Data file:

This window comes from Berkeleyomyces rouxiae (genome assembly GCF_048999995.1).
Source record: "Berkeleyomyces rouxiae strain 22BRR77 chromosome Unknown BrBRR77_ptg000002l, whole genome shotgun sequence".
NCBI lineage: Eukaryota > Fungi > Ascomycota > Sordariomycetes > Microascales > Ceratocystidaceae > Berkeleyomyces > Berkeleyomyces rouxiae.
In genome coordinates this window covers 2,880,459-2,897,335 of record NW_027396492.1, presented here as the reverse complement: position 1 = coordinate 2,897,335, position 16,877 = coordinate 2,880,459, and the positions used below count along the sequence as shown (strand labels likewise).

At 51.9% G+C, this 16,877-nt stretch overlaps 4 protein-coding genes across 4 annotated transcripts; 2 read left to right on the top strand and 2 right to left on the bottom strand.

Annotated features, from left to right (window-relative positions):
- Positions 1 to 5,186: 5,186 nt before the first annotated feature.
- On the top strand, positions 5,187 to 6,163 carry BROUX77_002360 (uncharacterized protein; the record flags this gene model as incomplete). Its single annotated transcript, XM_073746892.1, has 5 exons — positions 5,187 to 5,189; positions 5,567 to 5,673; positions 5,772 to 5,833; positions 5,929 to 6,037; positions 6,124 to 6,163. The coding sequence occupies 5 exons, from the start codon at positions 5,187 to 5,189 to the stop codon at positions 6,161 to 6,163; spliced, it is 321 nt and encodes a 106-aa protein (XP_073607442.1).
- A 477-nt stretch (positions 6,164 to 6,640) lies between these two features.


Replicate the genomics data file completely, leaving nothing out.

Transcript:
This window comes from Berkeleyomyces rouxiae (genome assembly GCF_048999995.1).
Source record: "Berkeleyomyces rouxiae strain 22BRR77 chromosome Unknown BrBRR77_ptg000002l, whole genome shotgun sequence".
NCBI lineage: Eukaryota > Fungi > Ascomycota > Sordariomycetes > Microascales > Ceratocystidaceae > Berkeleyomyces > Berkeleyomyces rouxiae.
In genome coordinates this window covers 2,880,459-2,897,335 of record NW_027396492.1, presented here as the reverse complement: position 1 = coordinate 2,897,335, position 16,877 = coordinate 2,880,459, and the positions used below count along the sequence as shown (strand labels likewise).

At 51.9% G+C, this 16,877-nt stretch overlaps 4 protein-coding genes across 4 annotated transcripts; 2 read left to right on the top strand and 2 right to left on the bottom strand.

Annotated features, from left to right (window-relative positions):
- Positions 1 to 5,186: 5,186 nt before the first annotated feature.
- On the top strand, positions 5,187 to 6,163 carry BROUX77_002360 (uncharacterized protein; the record flags this gene model as incomplete). Its single annotated transcript, XM_073746892.1, has 5 exons — positions 5,187 to 5,189; positions 5,567 to 5,673; positions 5,772 to 5,833; positions 5,929 to 6,037; positions 6,124 to 6,163. The coding sequence occupies 5 exons, from the start codon at positions 5,187 to 5,189 to the stop codon at positions 6,161 to 6,163; spliced, it is 321 nt and encodes a 106-aa protein (XP_073607442.1).
- A 477-nt stretch (positions 6,164 to 6,640) lies between these two features.